I got distracted from another pair of jeans by this cape from Burda’s March 2013 issue. I just fell in love with it the first time I saw it, and Burda had the goodness to publish it in three colours: mustard yellow, red and a dark khaki – the colour in which I’ve made up my version.This was a super fun project for me. I don’t own anything remotely similar to this, and I like odd pieces that could potentially get a lot of wear. I had some 100% ramie in my stash, and I laundered it several times in hot water and in a hot dryer in order to minimize shrinkage and hopefully get that “washed linen” look. The washed linen look never occurred, and the fabric gave off a tremendous amount of lint in my dryer, but I am confident that this garment will never shrink.
See how short the sleeves are when ones arms are raised? Impractical from a warmth/protection from the elements point of view. It has a hood which, in my opinion, is completely useless. But it looks nice from the back.I enjoyed putting this garment together because it required several things with which I don’t usually work: cord, grommets, velcro, D-rings and a brass-toothed separating zipper. I learned that shortening a zipper with brass teeth does require a pair of nips in order to not wreak havoc on the zipper’s tape by pulling the teeth out one by one before plying them open. Anyways, I also learned that I’m better at handling a metal zipper than my DH, who gamely offered to help me use his pliers. 😉 Fabric used: 100% ramie shell, washed silk charmeuse lining
Pattern alterations: Well, first of all, I lined this. Burda suggests canvas for the fabric, and the ramie, although it’s a fall weight, would be a bit warmer with the silk lining and it would make the inside of the garment pretty.
I left off the mock breast pocket on the left front. It was a strip of twill tape with grommets stitched to the outer shell. Frankly, I couldn’t be bothered.I did not cut two 114 cm long strips of bias for the cord casing. The ramie frayed like crazy and it was a lot like linen to press except that it was a lot more stubborn to shape. I just used grosgrain ribbon. To my mind it would be a lot stronger without the risk of fraying or falling apart. I treated the silk as a separate lining and once the shell was constructed and the cord attached, I attached the lining to the garment along the “sleeve” seams at the front and back to keep it in place with short basting stitches through the seam allowances from the wrong side. Then I faced the hem and sleeves, and attached the hood, catching the silk inside the facings. I also double interfaced the visor. I didn’t use buckram – too stiff – but I wanted something that came close.From a practical point of view, this garment is pretty ridiculous. The sleeves – if you can call them that – fall at the wrist when you’re standing doing nothing but mostly sit at the 3/4 length and when it’s tied, you can’t raise your arms. I have to be careful about making sure my arms are not restricted when I’m driving, and the cape shape is attractive to odds and ends that grab it while I’m out shopping or whatever. It’s not particularly warm and the velcro fastening of the hood is quite annoying when it’s closed, yet the neck is too wide and low to look good with a scarf.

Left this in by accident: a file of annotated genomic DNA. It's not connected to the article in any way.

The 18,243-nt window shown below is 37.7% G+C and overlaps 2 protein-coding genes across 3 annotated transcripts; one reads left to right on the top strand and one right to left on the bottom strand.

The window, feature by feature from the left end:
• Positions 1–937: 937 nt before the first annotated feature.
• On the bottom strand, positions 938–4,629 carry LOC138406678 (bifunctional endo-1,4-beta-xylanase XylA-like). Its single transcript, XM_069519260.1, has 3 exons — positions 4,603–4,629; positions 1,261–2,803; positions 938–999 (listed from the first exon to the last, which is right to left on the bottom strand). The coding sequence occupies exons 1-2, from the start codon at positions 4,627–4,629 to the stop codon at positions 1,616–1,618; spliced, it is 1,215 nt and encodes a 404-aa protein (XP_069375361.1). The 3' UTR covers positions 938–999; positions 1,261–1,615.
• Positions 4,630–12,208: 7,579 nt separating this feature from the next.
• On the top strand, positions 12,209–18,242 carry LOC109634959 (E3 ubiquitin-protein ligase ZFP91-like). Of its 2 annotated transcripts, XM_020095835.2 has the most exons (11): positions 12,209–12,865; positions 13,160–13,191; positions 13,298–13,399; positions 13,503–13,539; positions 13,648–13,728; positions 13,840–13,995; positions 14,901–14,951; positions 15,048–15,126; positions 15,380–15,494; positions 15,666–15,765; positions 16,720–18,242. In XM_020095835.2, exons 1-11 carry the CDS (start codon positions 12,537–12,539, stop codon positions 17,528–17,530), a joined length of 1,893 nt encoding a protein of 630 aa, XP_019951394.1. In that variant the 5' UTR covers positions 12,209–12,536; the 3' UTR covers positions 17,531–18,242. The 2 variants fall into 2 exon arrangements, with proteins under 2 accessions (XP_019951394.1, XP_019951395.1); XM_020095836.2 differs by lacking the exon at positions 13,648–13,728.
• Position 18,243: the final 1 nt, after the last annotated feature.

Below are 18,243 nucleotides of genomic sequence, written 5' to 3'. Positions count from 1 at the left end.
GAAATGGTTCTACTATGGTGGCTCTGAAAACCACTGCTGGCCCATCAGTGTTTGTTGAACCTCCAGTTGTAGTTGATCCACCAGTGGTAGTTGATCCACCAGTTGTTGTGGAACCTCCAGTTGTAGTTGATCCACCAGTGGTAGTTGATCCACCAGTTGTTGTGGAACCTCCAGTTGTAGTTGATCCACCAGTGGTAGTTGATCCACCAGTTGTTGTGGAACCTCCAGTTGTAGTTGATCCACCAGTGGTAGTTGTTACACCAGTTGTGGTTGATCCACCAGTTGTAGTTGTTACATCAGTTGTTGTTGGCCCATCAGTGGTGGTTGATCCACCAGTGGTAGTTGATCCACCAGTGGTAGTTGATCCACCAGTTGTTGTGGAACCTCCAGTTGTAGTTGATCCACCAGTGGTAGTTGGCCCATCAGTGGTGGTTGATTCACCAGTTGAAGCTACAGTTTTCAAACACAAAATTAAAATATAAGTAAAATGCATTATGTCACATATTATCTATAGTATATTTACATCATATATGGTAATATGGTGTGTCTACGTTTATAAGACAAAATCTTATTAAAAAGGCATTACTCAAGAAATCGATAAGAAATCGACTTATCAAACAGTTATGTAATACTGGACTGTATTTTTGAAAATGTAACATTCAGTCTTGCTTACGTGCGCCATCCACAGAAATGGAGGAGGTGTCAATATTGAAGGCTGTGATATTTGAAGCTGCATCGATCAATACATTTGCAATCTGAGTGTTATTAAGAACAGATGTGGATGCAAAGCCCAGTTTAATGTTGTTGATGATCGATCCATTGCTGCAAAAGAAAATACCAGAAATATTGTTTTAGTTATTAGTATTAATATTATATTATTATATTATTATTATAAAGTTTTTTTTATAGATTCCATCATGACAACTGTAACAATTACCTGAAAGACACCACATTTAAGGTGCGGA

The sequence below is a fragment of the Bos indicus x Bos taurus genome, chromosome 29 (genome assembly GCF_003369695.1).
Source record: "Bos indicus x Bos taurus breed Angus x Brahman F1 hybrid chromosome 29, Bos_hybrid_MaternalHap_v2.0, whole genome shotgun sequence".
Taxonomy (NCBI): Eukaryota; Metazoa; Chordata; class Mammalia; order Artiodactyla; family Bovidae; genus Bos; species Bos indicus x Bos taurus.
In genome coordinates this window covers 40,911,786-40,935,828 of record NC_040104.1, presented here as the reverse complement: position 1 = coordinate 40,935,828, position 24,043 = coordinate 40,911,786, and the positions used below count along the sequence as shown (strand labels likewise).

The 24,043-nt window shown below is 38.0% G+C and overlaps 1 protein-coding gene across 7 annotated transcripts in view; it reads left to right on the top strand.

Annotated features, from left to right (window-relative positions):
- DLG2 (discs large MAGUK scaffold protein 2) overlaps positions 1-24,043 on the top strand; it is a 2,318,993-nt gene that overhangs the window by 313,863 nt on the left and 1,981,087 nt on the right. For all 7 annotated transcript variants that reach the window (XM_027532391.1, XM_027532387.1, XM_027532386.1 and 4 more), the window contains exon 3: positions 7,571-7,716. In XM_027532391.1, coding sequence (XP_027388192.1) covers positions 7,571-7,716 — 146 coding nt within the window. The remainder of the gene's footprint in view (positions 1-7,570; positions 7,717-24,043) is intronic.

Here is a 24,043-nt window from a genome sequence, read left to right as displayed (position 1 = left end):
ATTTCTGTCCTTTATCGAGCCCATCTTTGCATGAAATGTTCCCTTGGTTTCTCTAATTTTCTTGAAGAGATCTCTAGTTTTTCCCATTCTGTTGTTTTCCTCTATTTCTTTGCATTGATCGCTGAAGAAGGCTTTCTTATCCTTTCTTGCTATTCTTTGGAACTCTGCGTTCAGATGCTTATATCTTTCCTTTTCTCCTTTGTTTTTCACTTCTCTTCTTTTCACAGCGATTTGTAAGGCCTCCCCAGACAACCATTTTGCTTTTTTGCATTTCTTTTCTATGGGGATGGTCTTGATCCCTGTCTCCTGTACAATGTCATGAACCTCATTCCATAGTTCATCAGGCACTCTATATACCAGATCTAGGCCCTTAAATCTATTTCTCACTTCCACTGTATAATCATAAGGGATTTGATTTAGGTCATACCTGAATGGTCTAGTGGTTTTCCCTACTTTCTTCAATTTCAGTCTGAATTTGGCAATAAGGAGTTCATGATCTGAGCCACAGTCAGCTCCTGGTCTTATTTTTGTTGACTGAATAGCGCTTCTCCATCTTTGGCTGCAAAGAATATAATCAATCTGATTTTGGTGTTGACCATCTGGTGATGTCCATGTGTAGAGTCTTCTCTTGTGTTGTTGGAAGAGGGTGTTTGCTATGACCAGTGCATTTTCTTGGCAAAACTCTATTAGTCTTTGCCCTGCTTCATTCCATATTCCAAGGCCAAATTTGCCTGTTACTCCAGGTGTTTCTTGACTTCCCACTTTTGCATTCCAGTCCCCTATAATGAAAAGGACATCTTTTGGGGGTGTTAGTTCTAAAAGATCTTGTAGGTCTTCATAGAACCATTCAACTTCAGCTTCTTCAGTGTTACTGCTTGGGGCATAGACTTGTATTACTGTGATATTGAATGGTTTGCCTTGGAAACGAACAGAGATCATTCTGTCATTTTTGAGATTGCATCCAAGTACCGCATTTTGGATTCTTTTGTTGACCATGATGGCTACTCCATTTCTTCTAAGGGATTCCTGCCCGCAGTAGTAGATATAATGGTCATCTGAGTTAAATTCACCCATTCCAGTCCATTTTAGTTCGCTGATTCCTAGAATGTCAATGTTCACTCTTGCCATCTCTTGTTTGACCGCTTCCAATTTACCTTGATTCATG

*shrug* But what can I say? It’s one of those “out there” pieces that I really like. Would I sew it again? Probably. It would be fantastic in red linen. Would I recommend it to others? Not necessarily, because it’s really not a functioning cape/outerwear piece. It’s more like an oversized ridiculous poncho without the freedom of movement for arms that a poncho provides, and a whole lot of details that are rather pointless.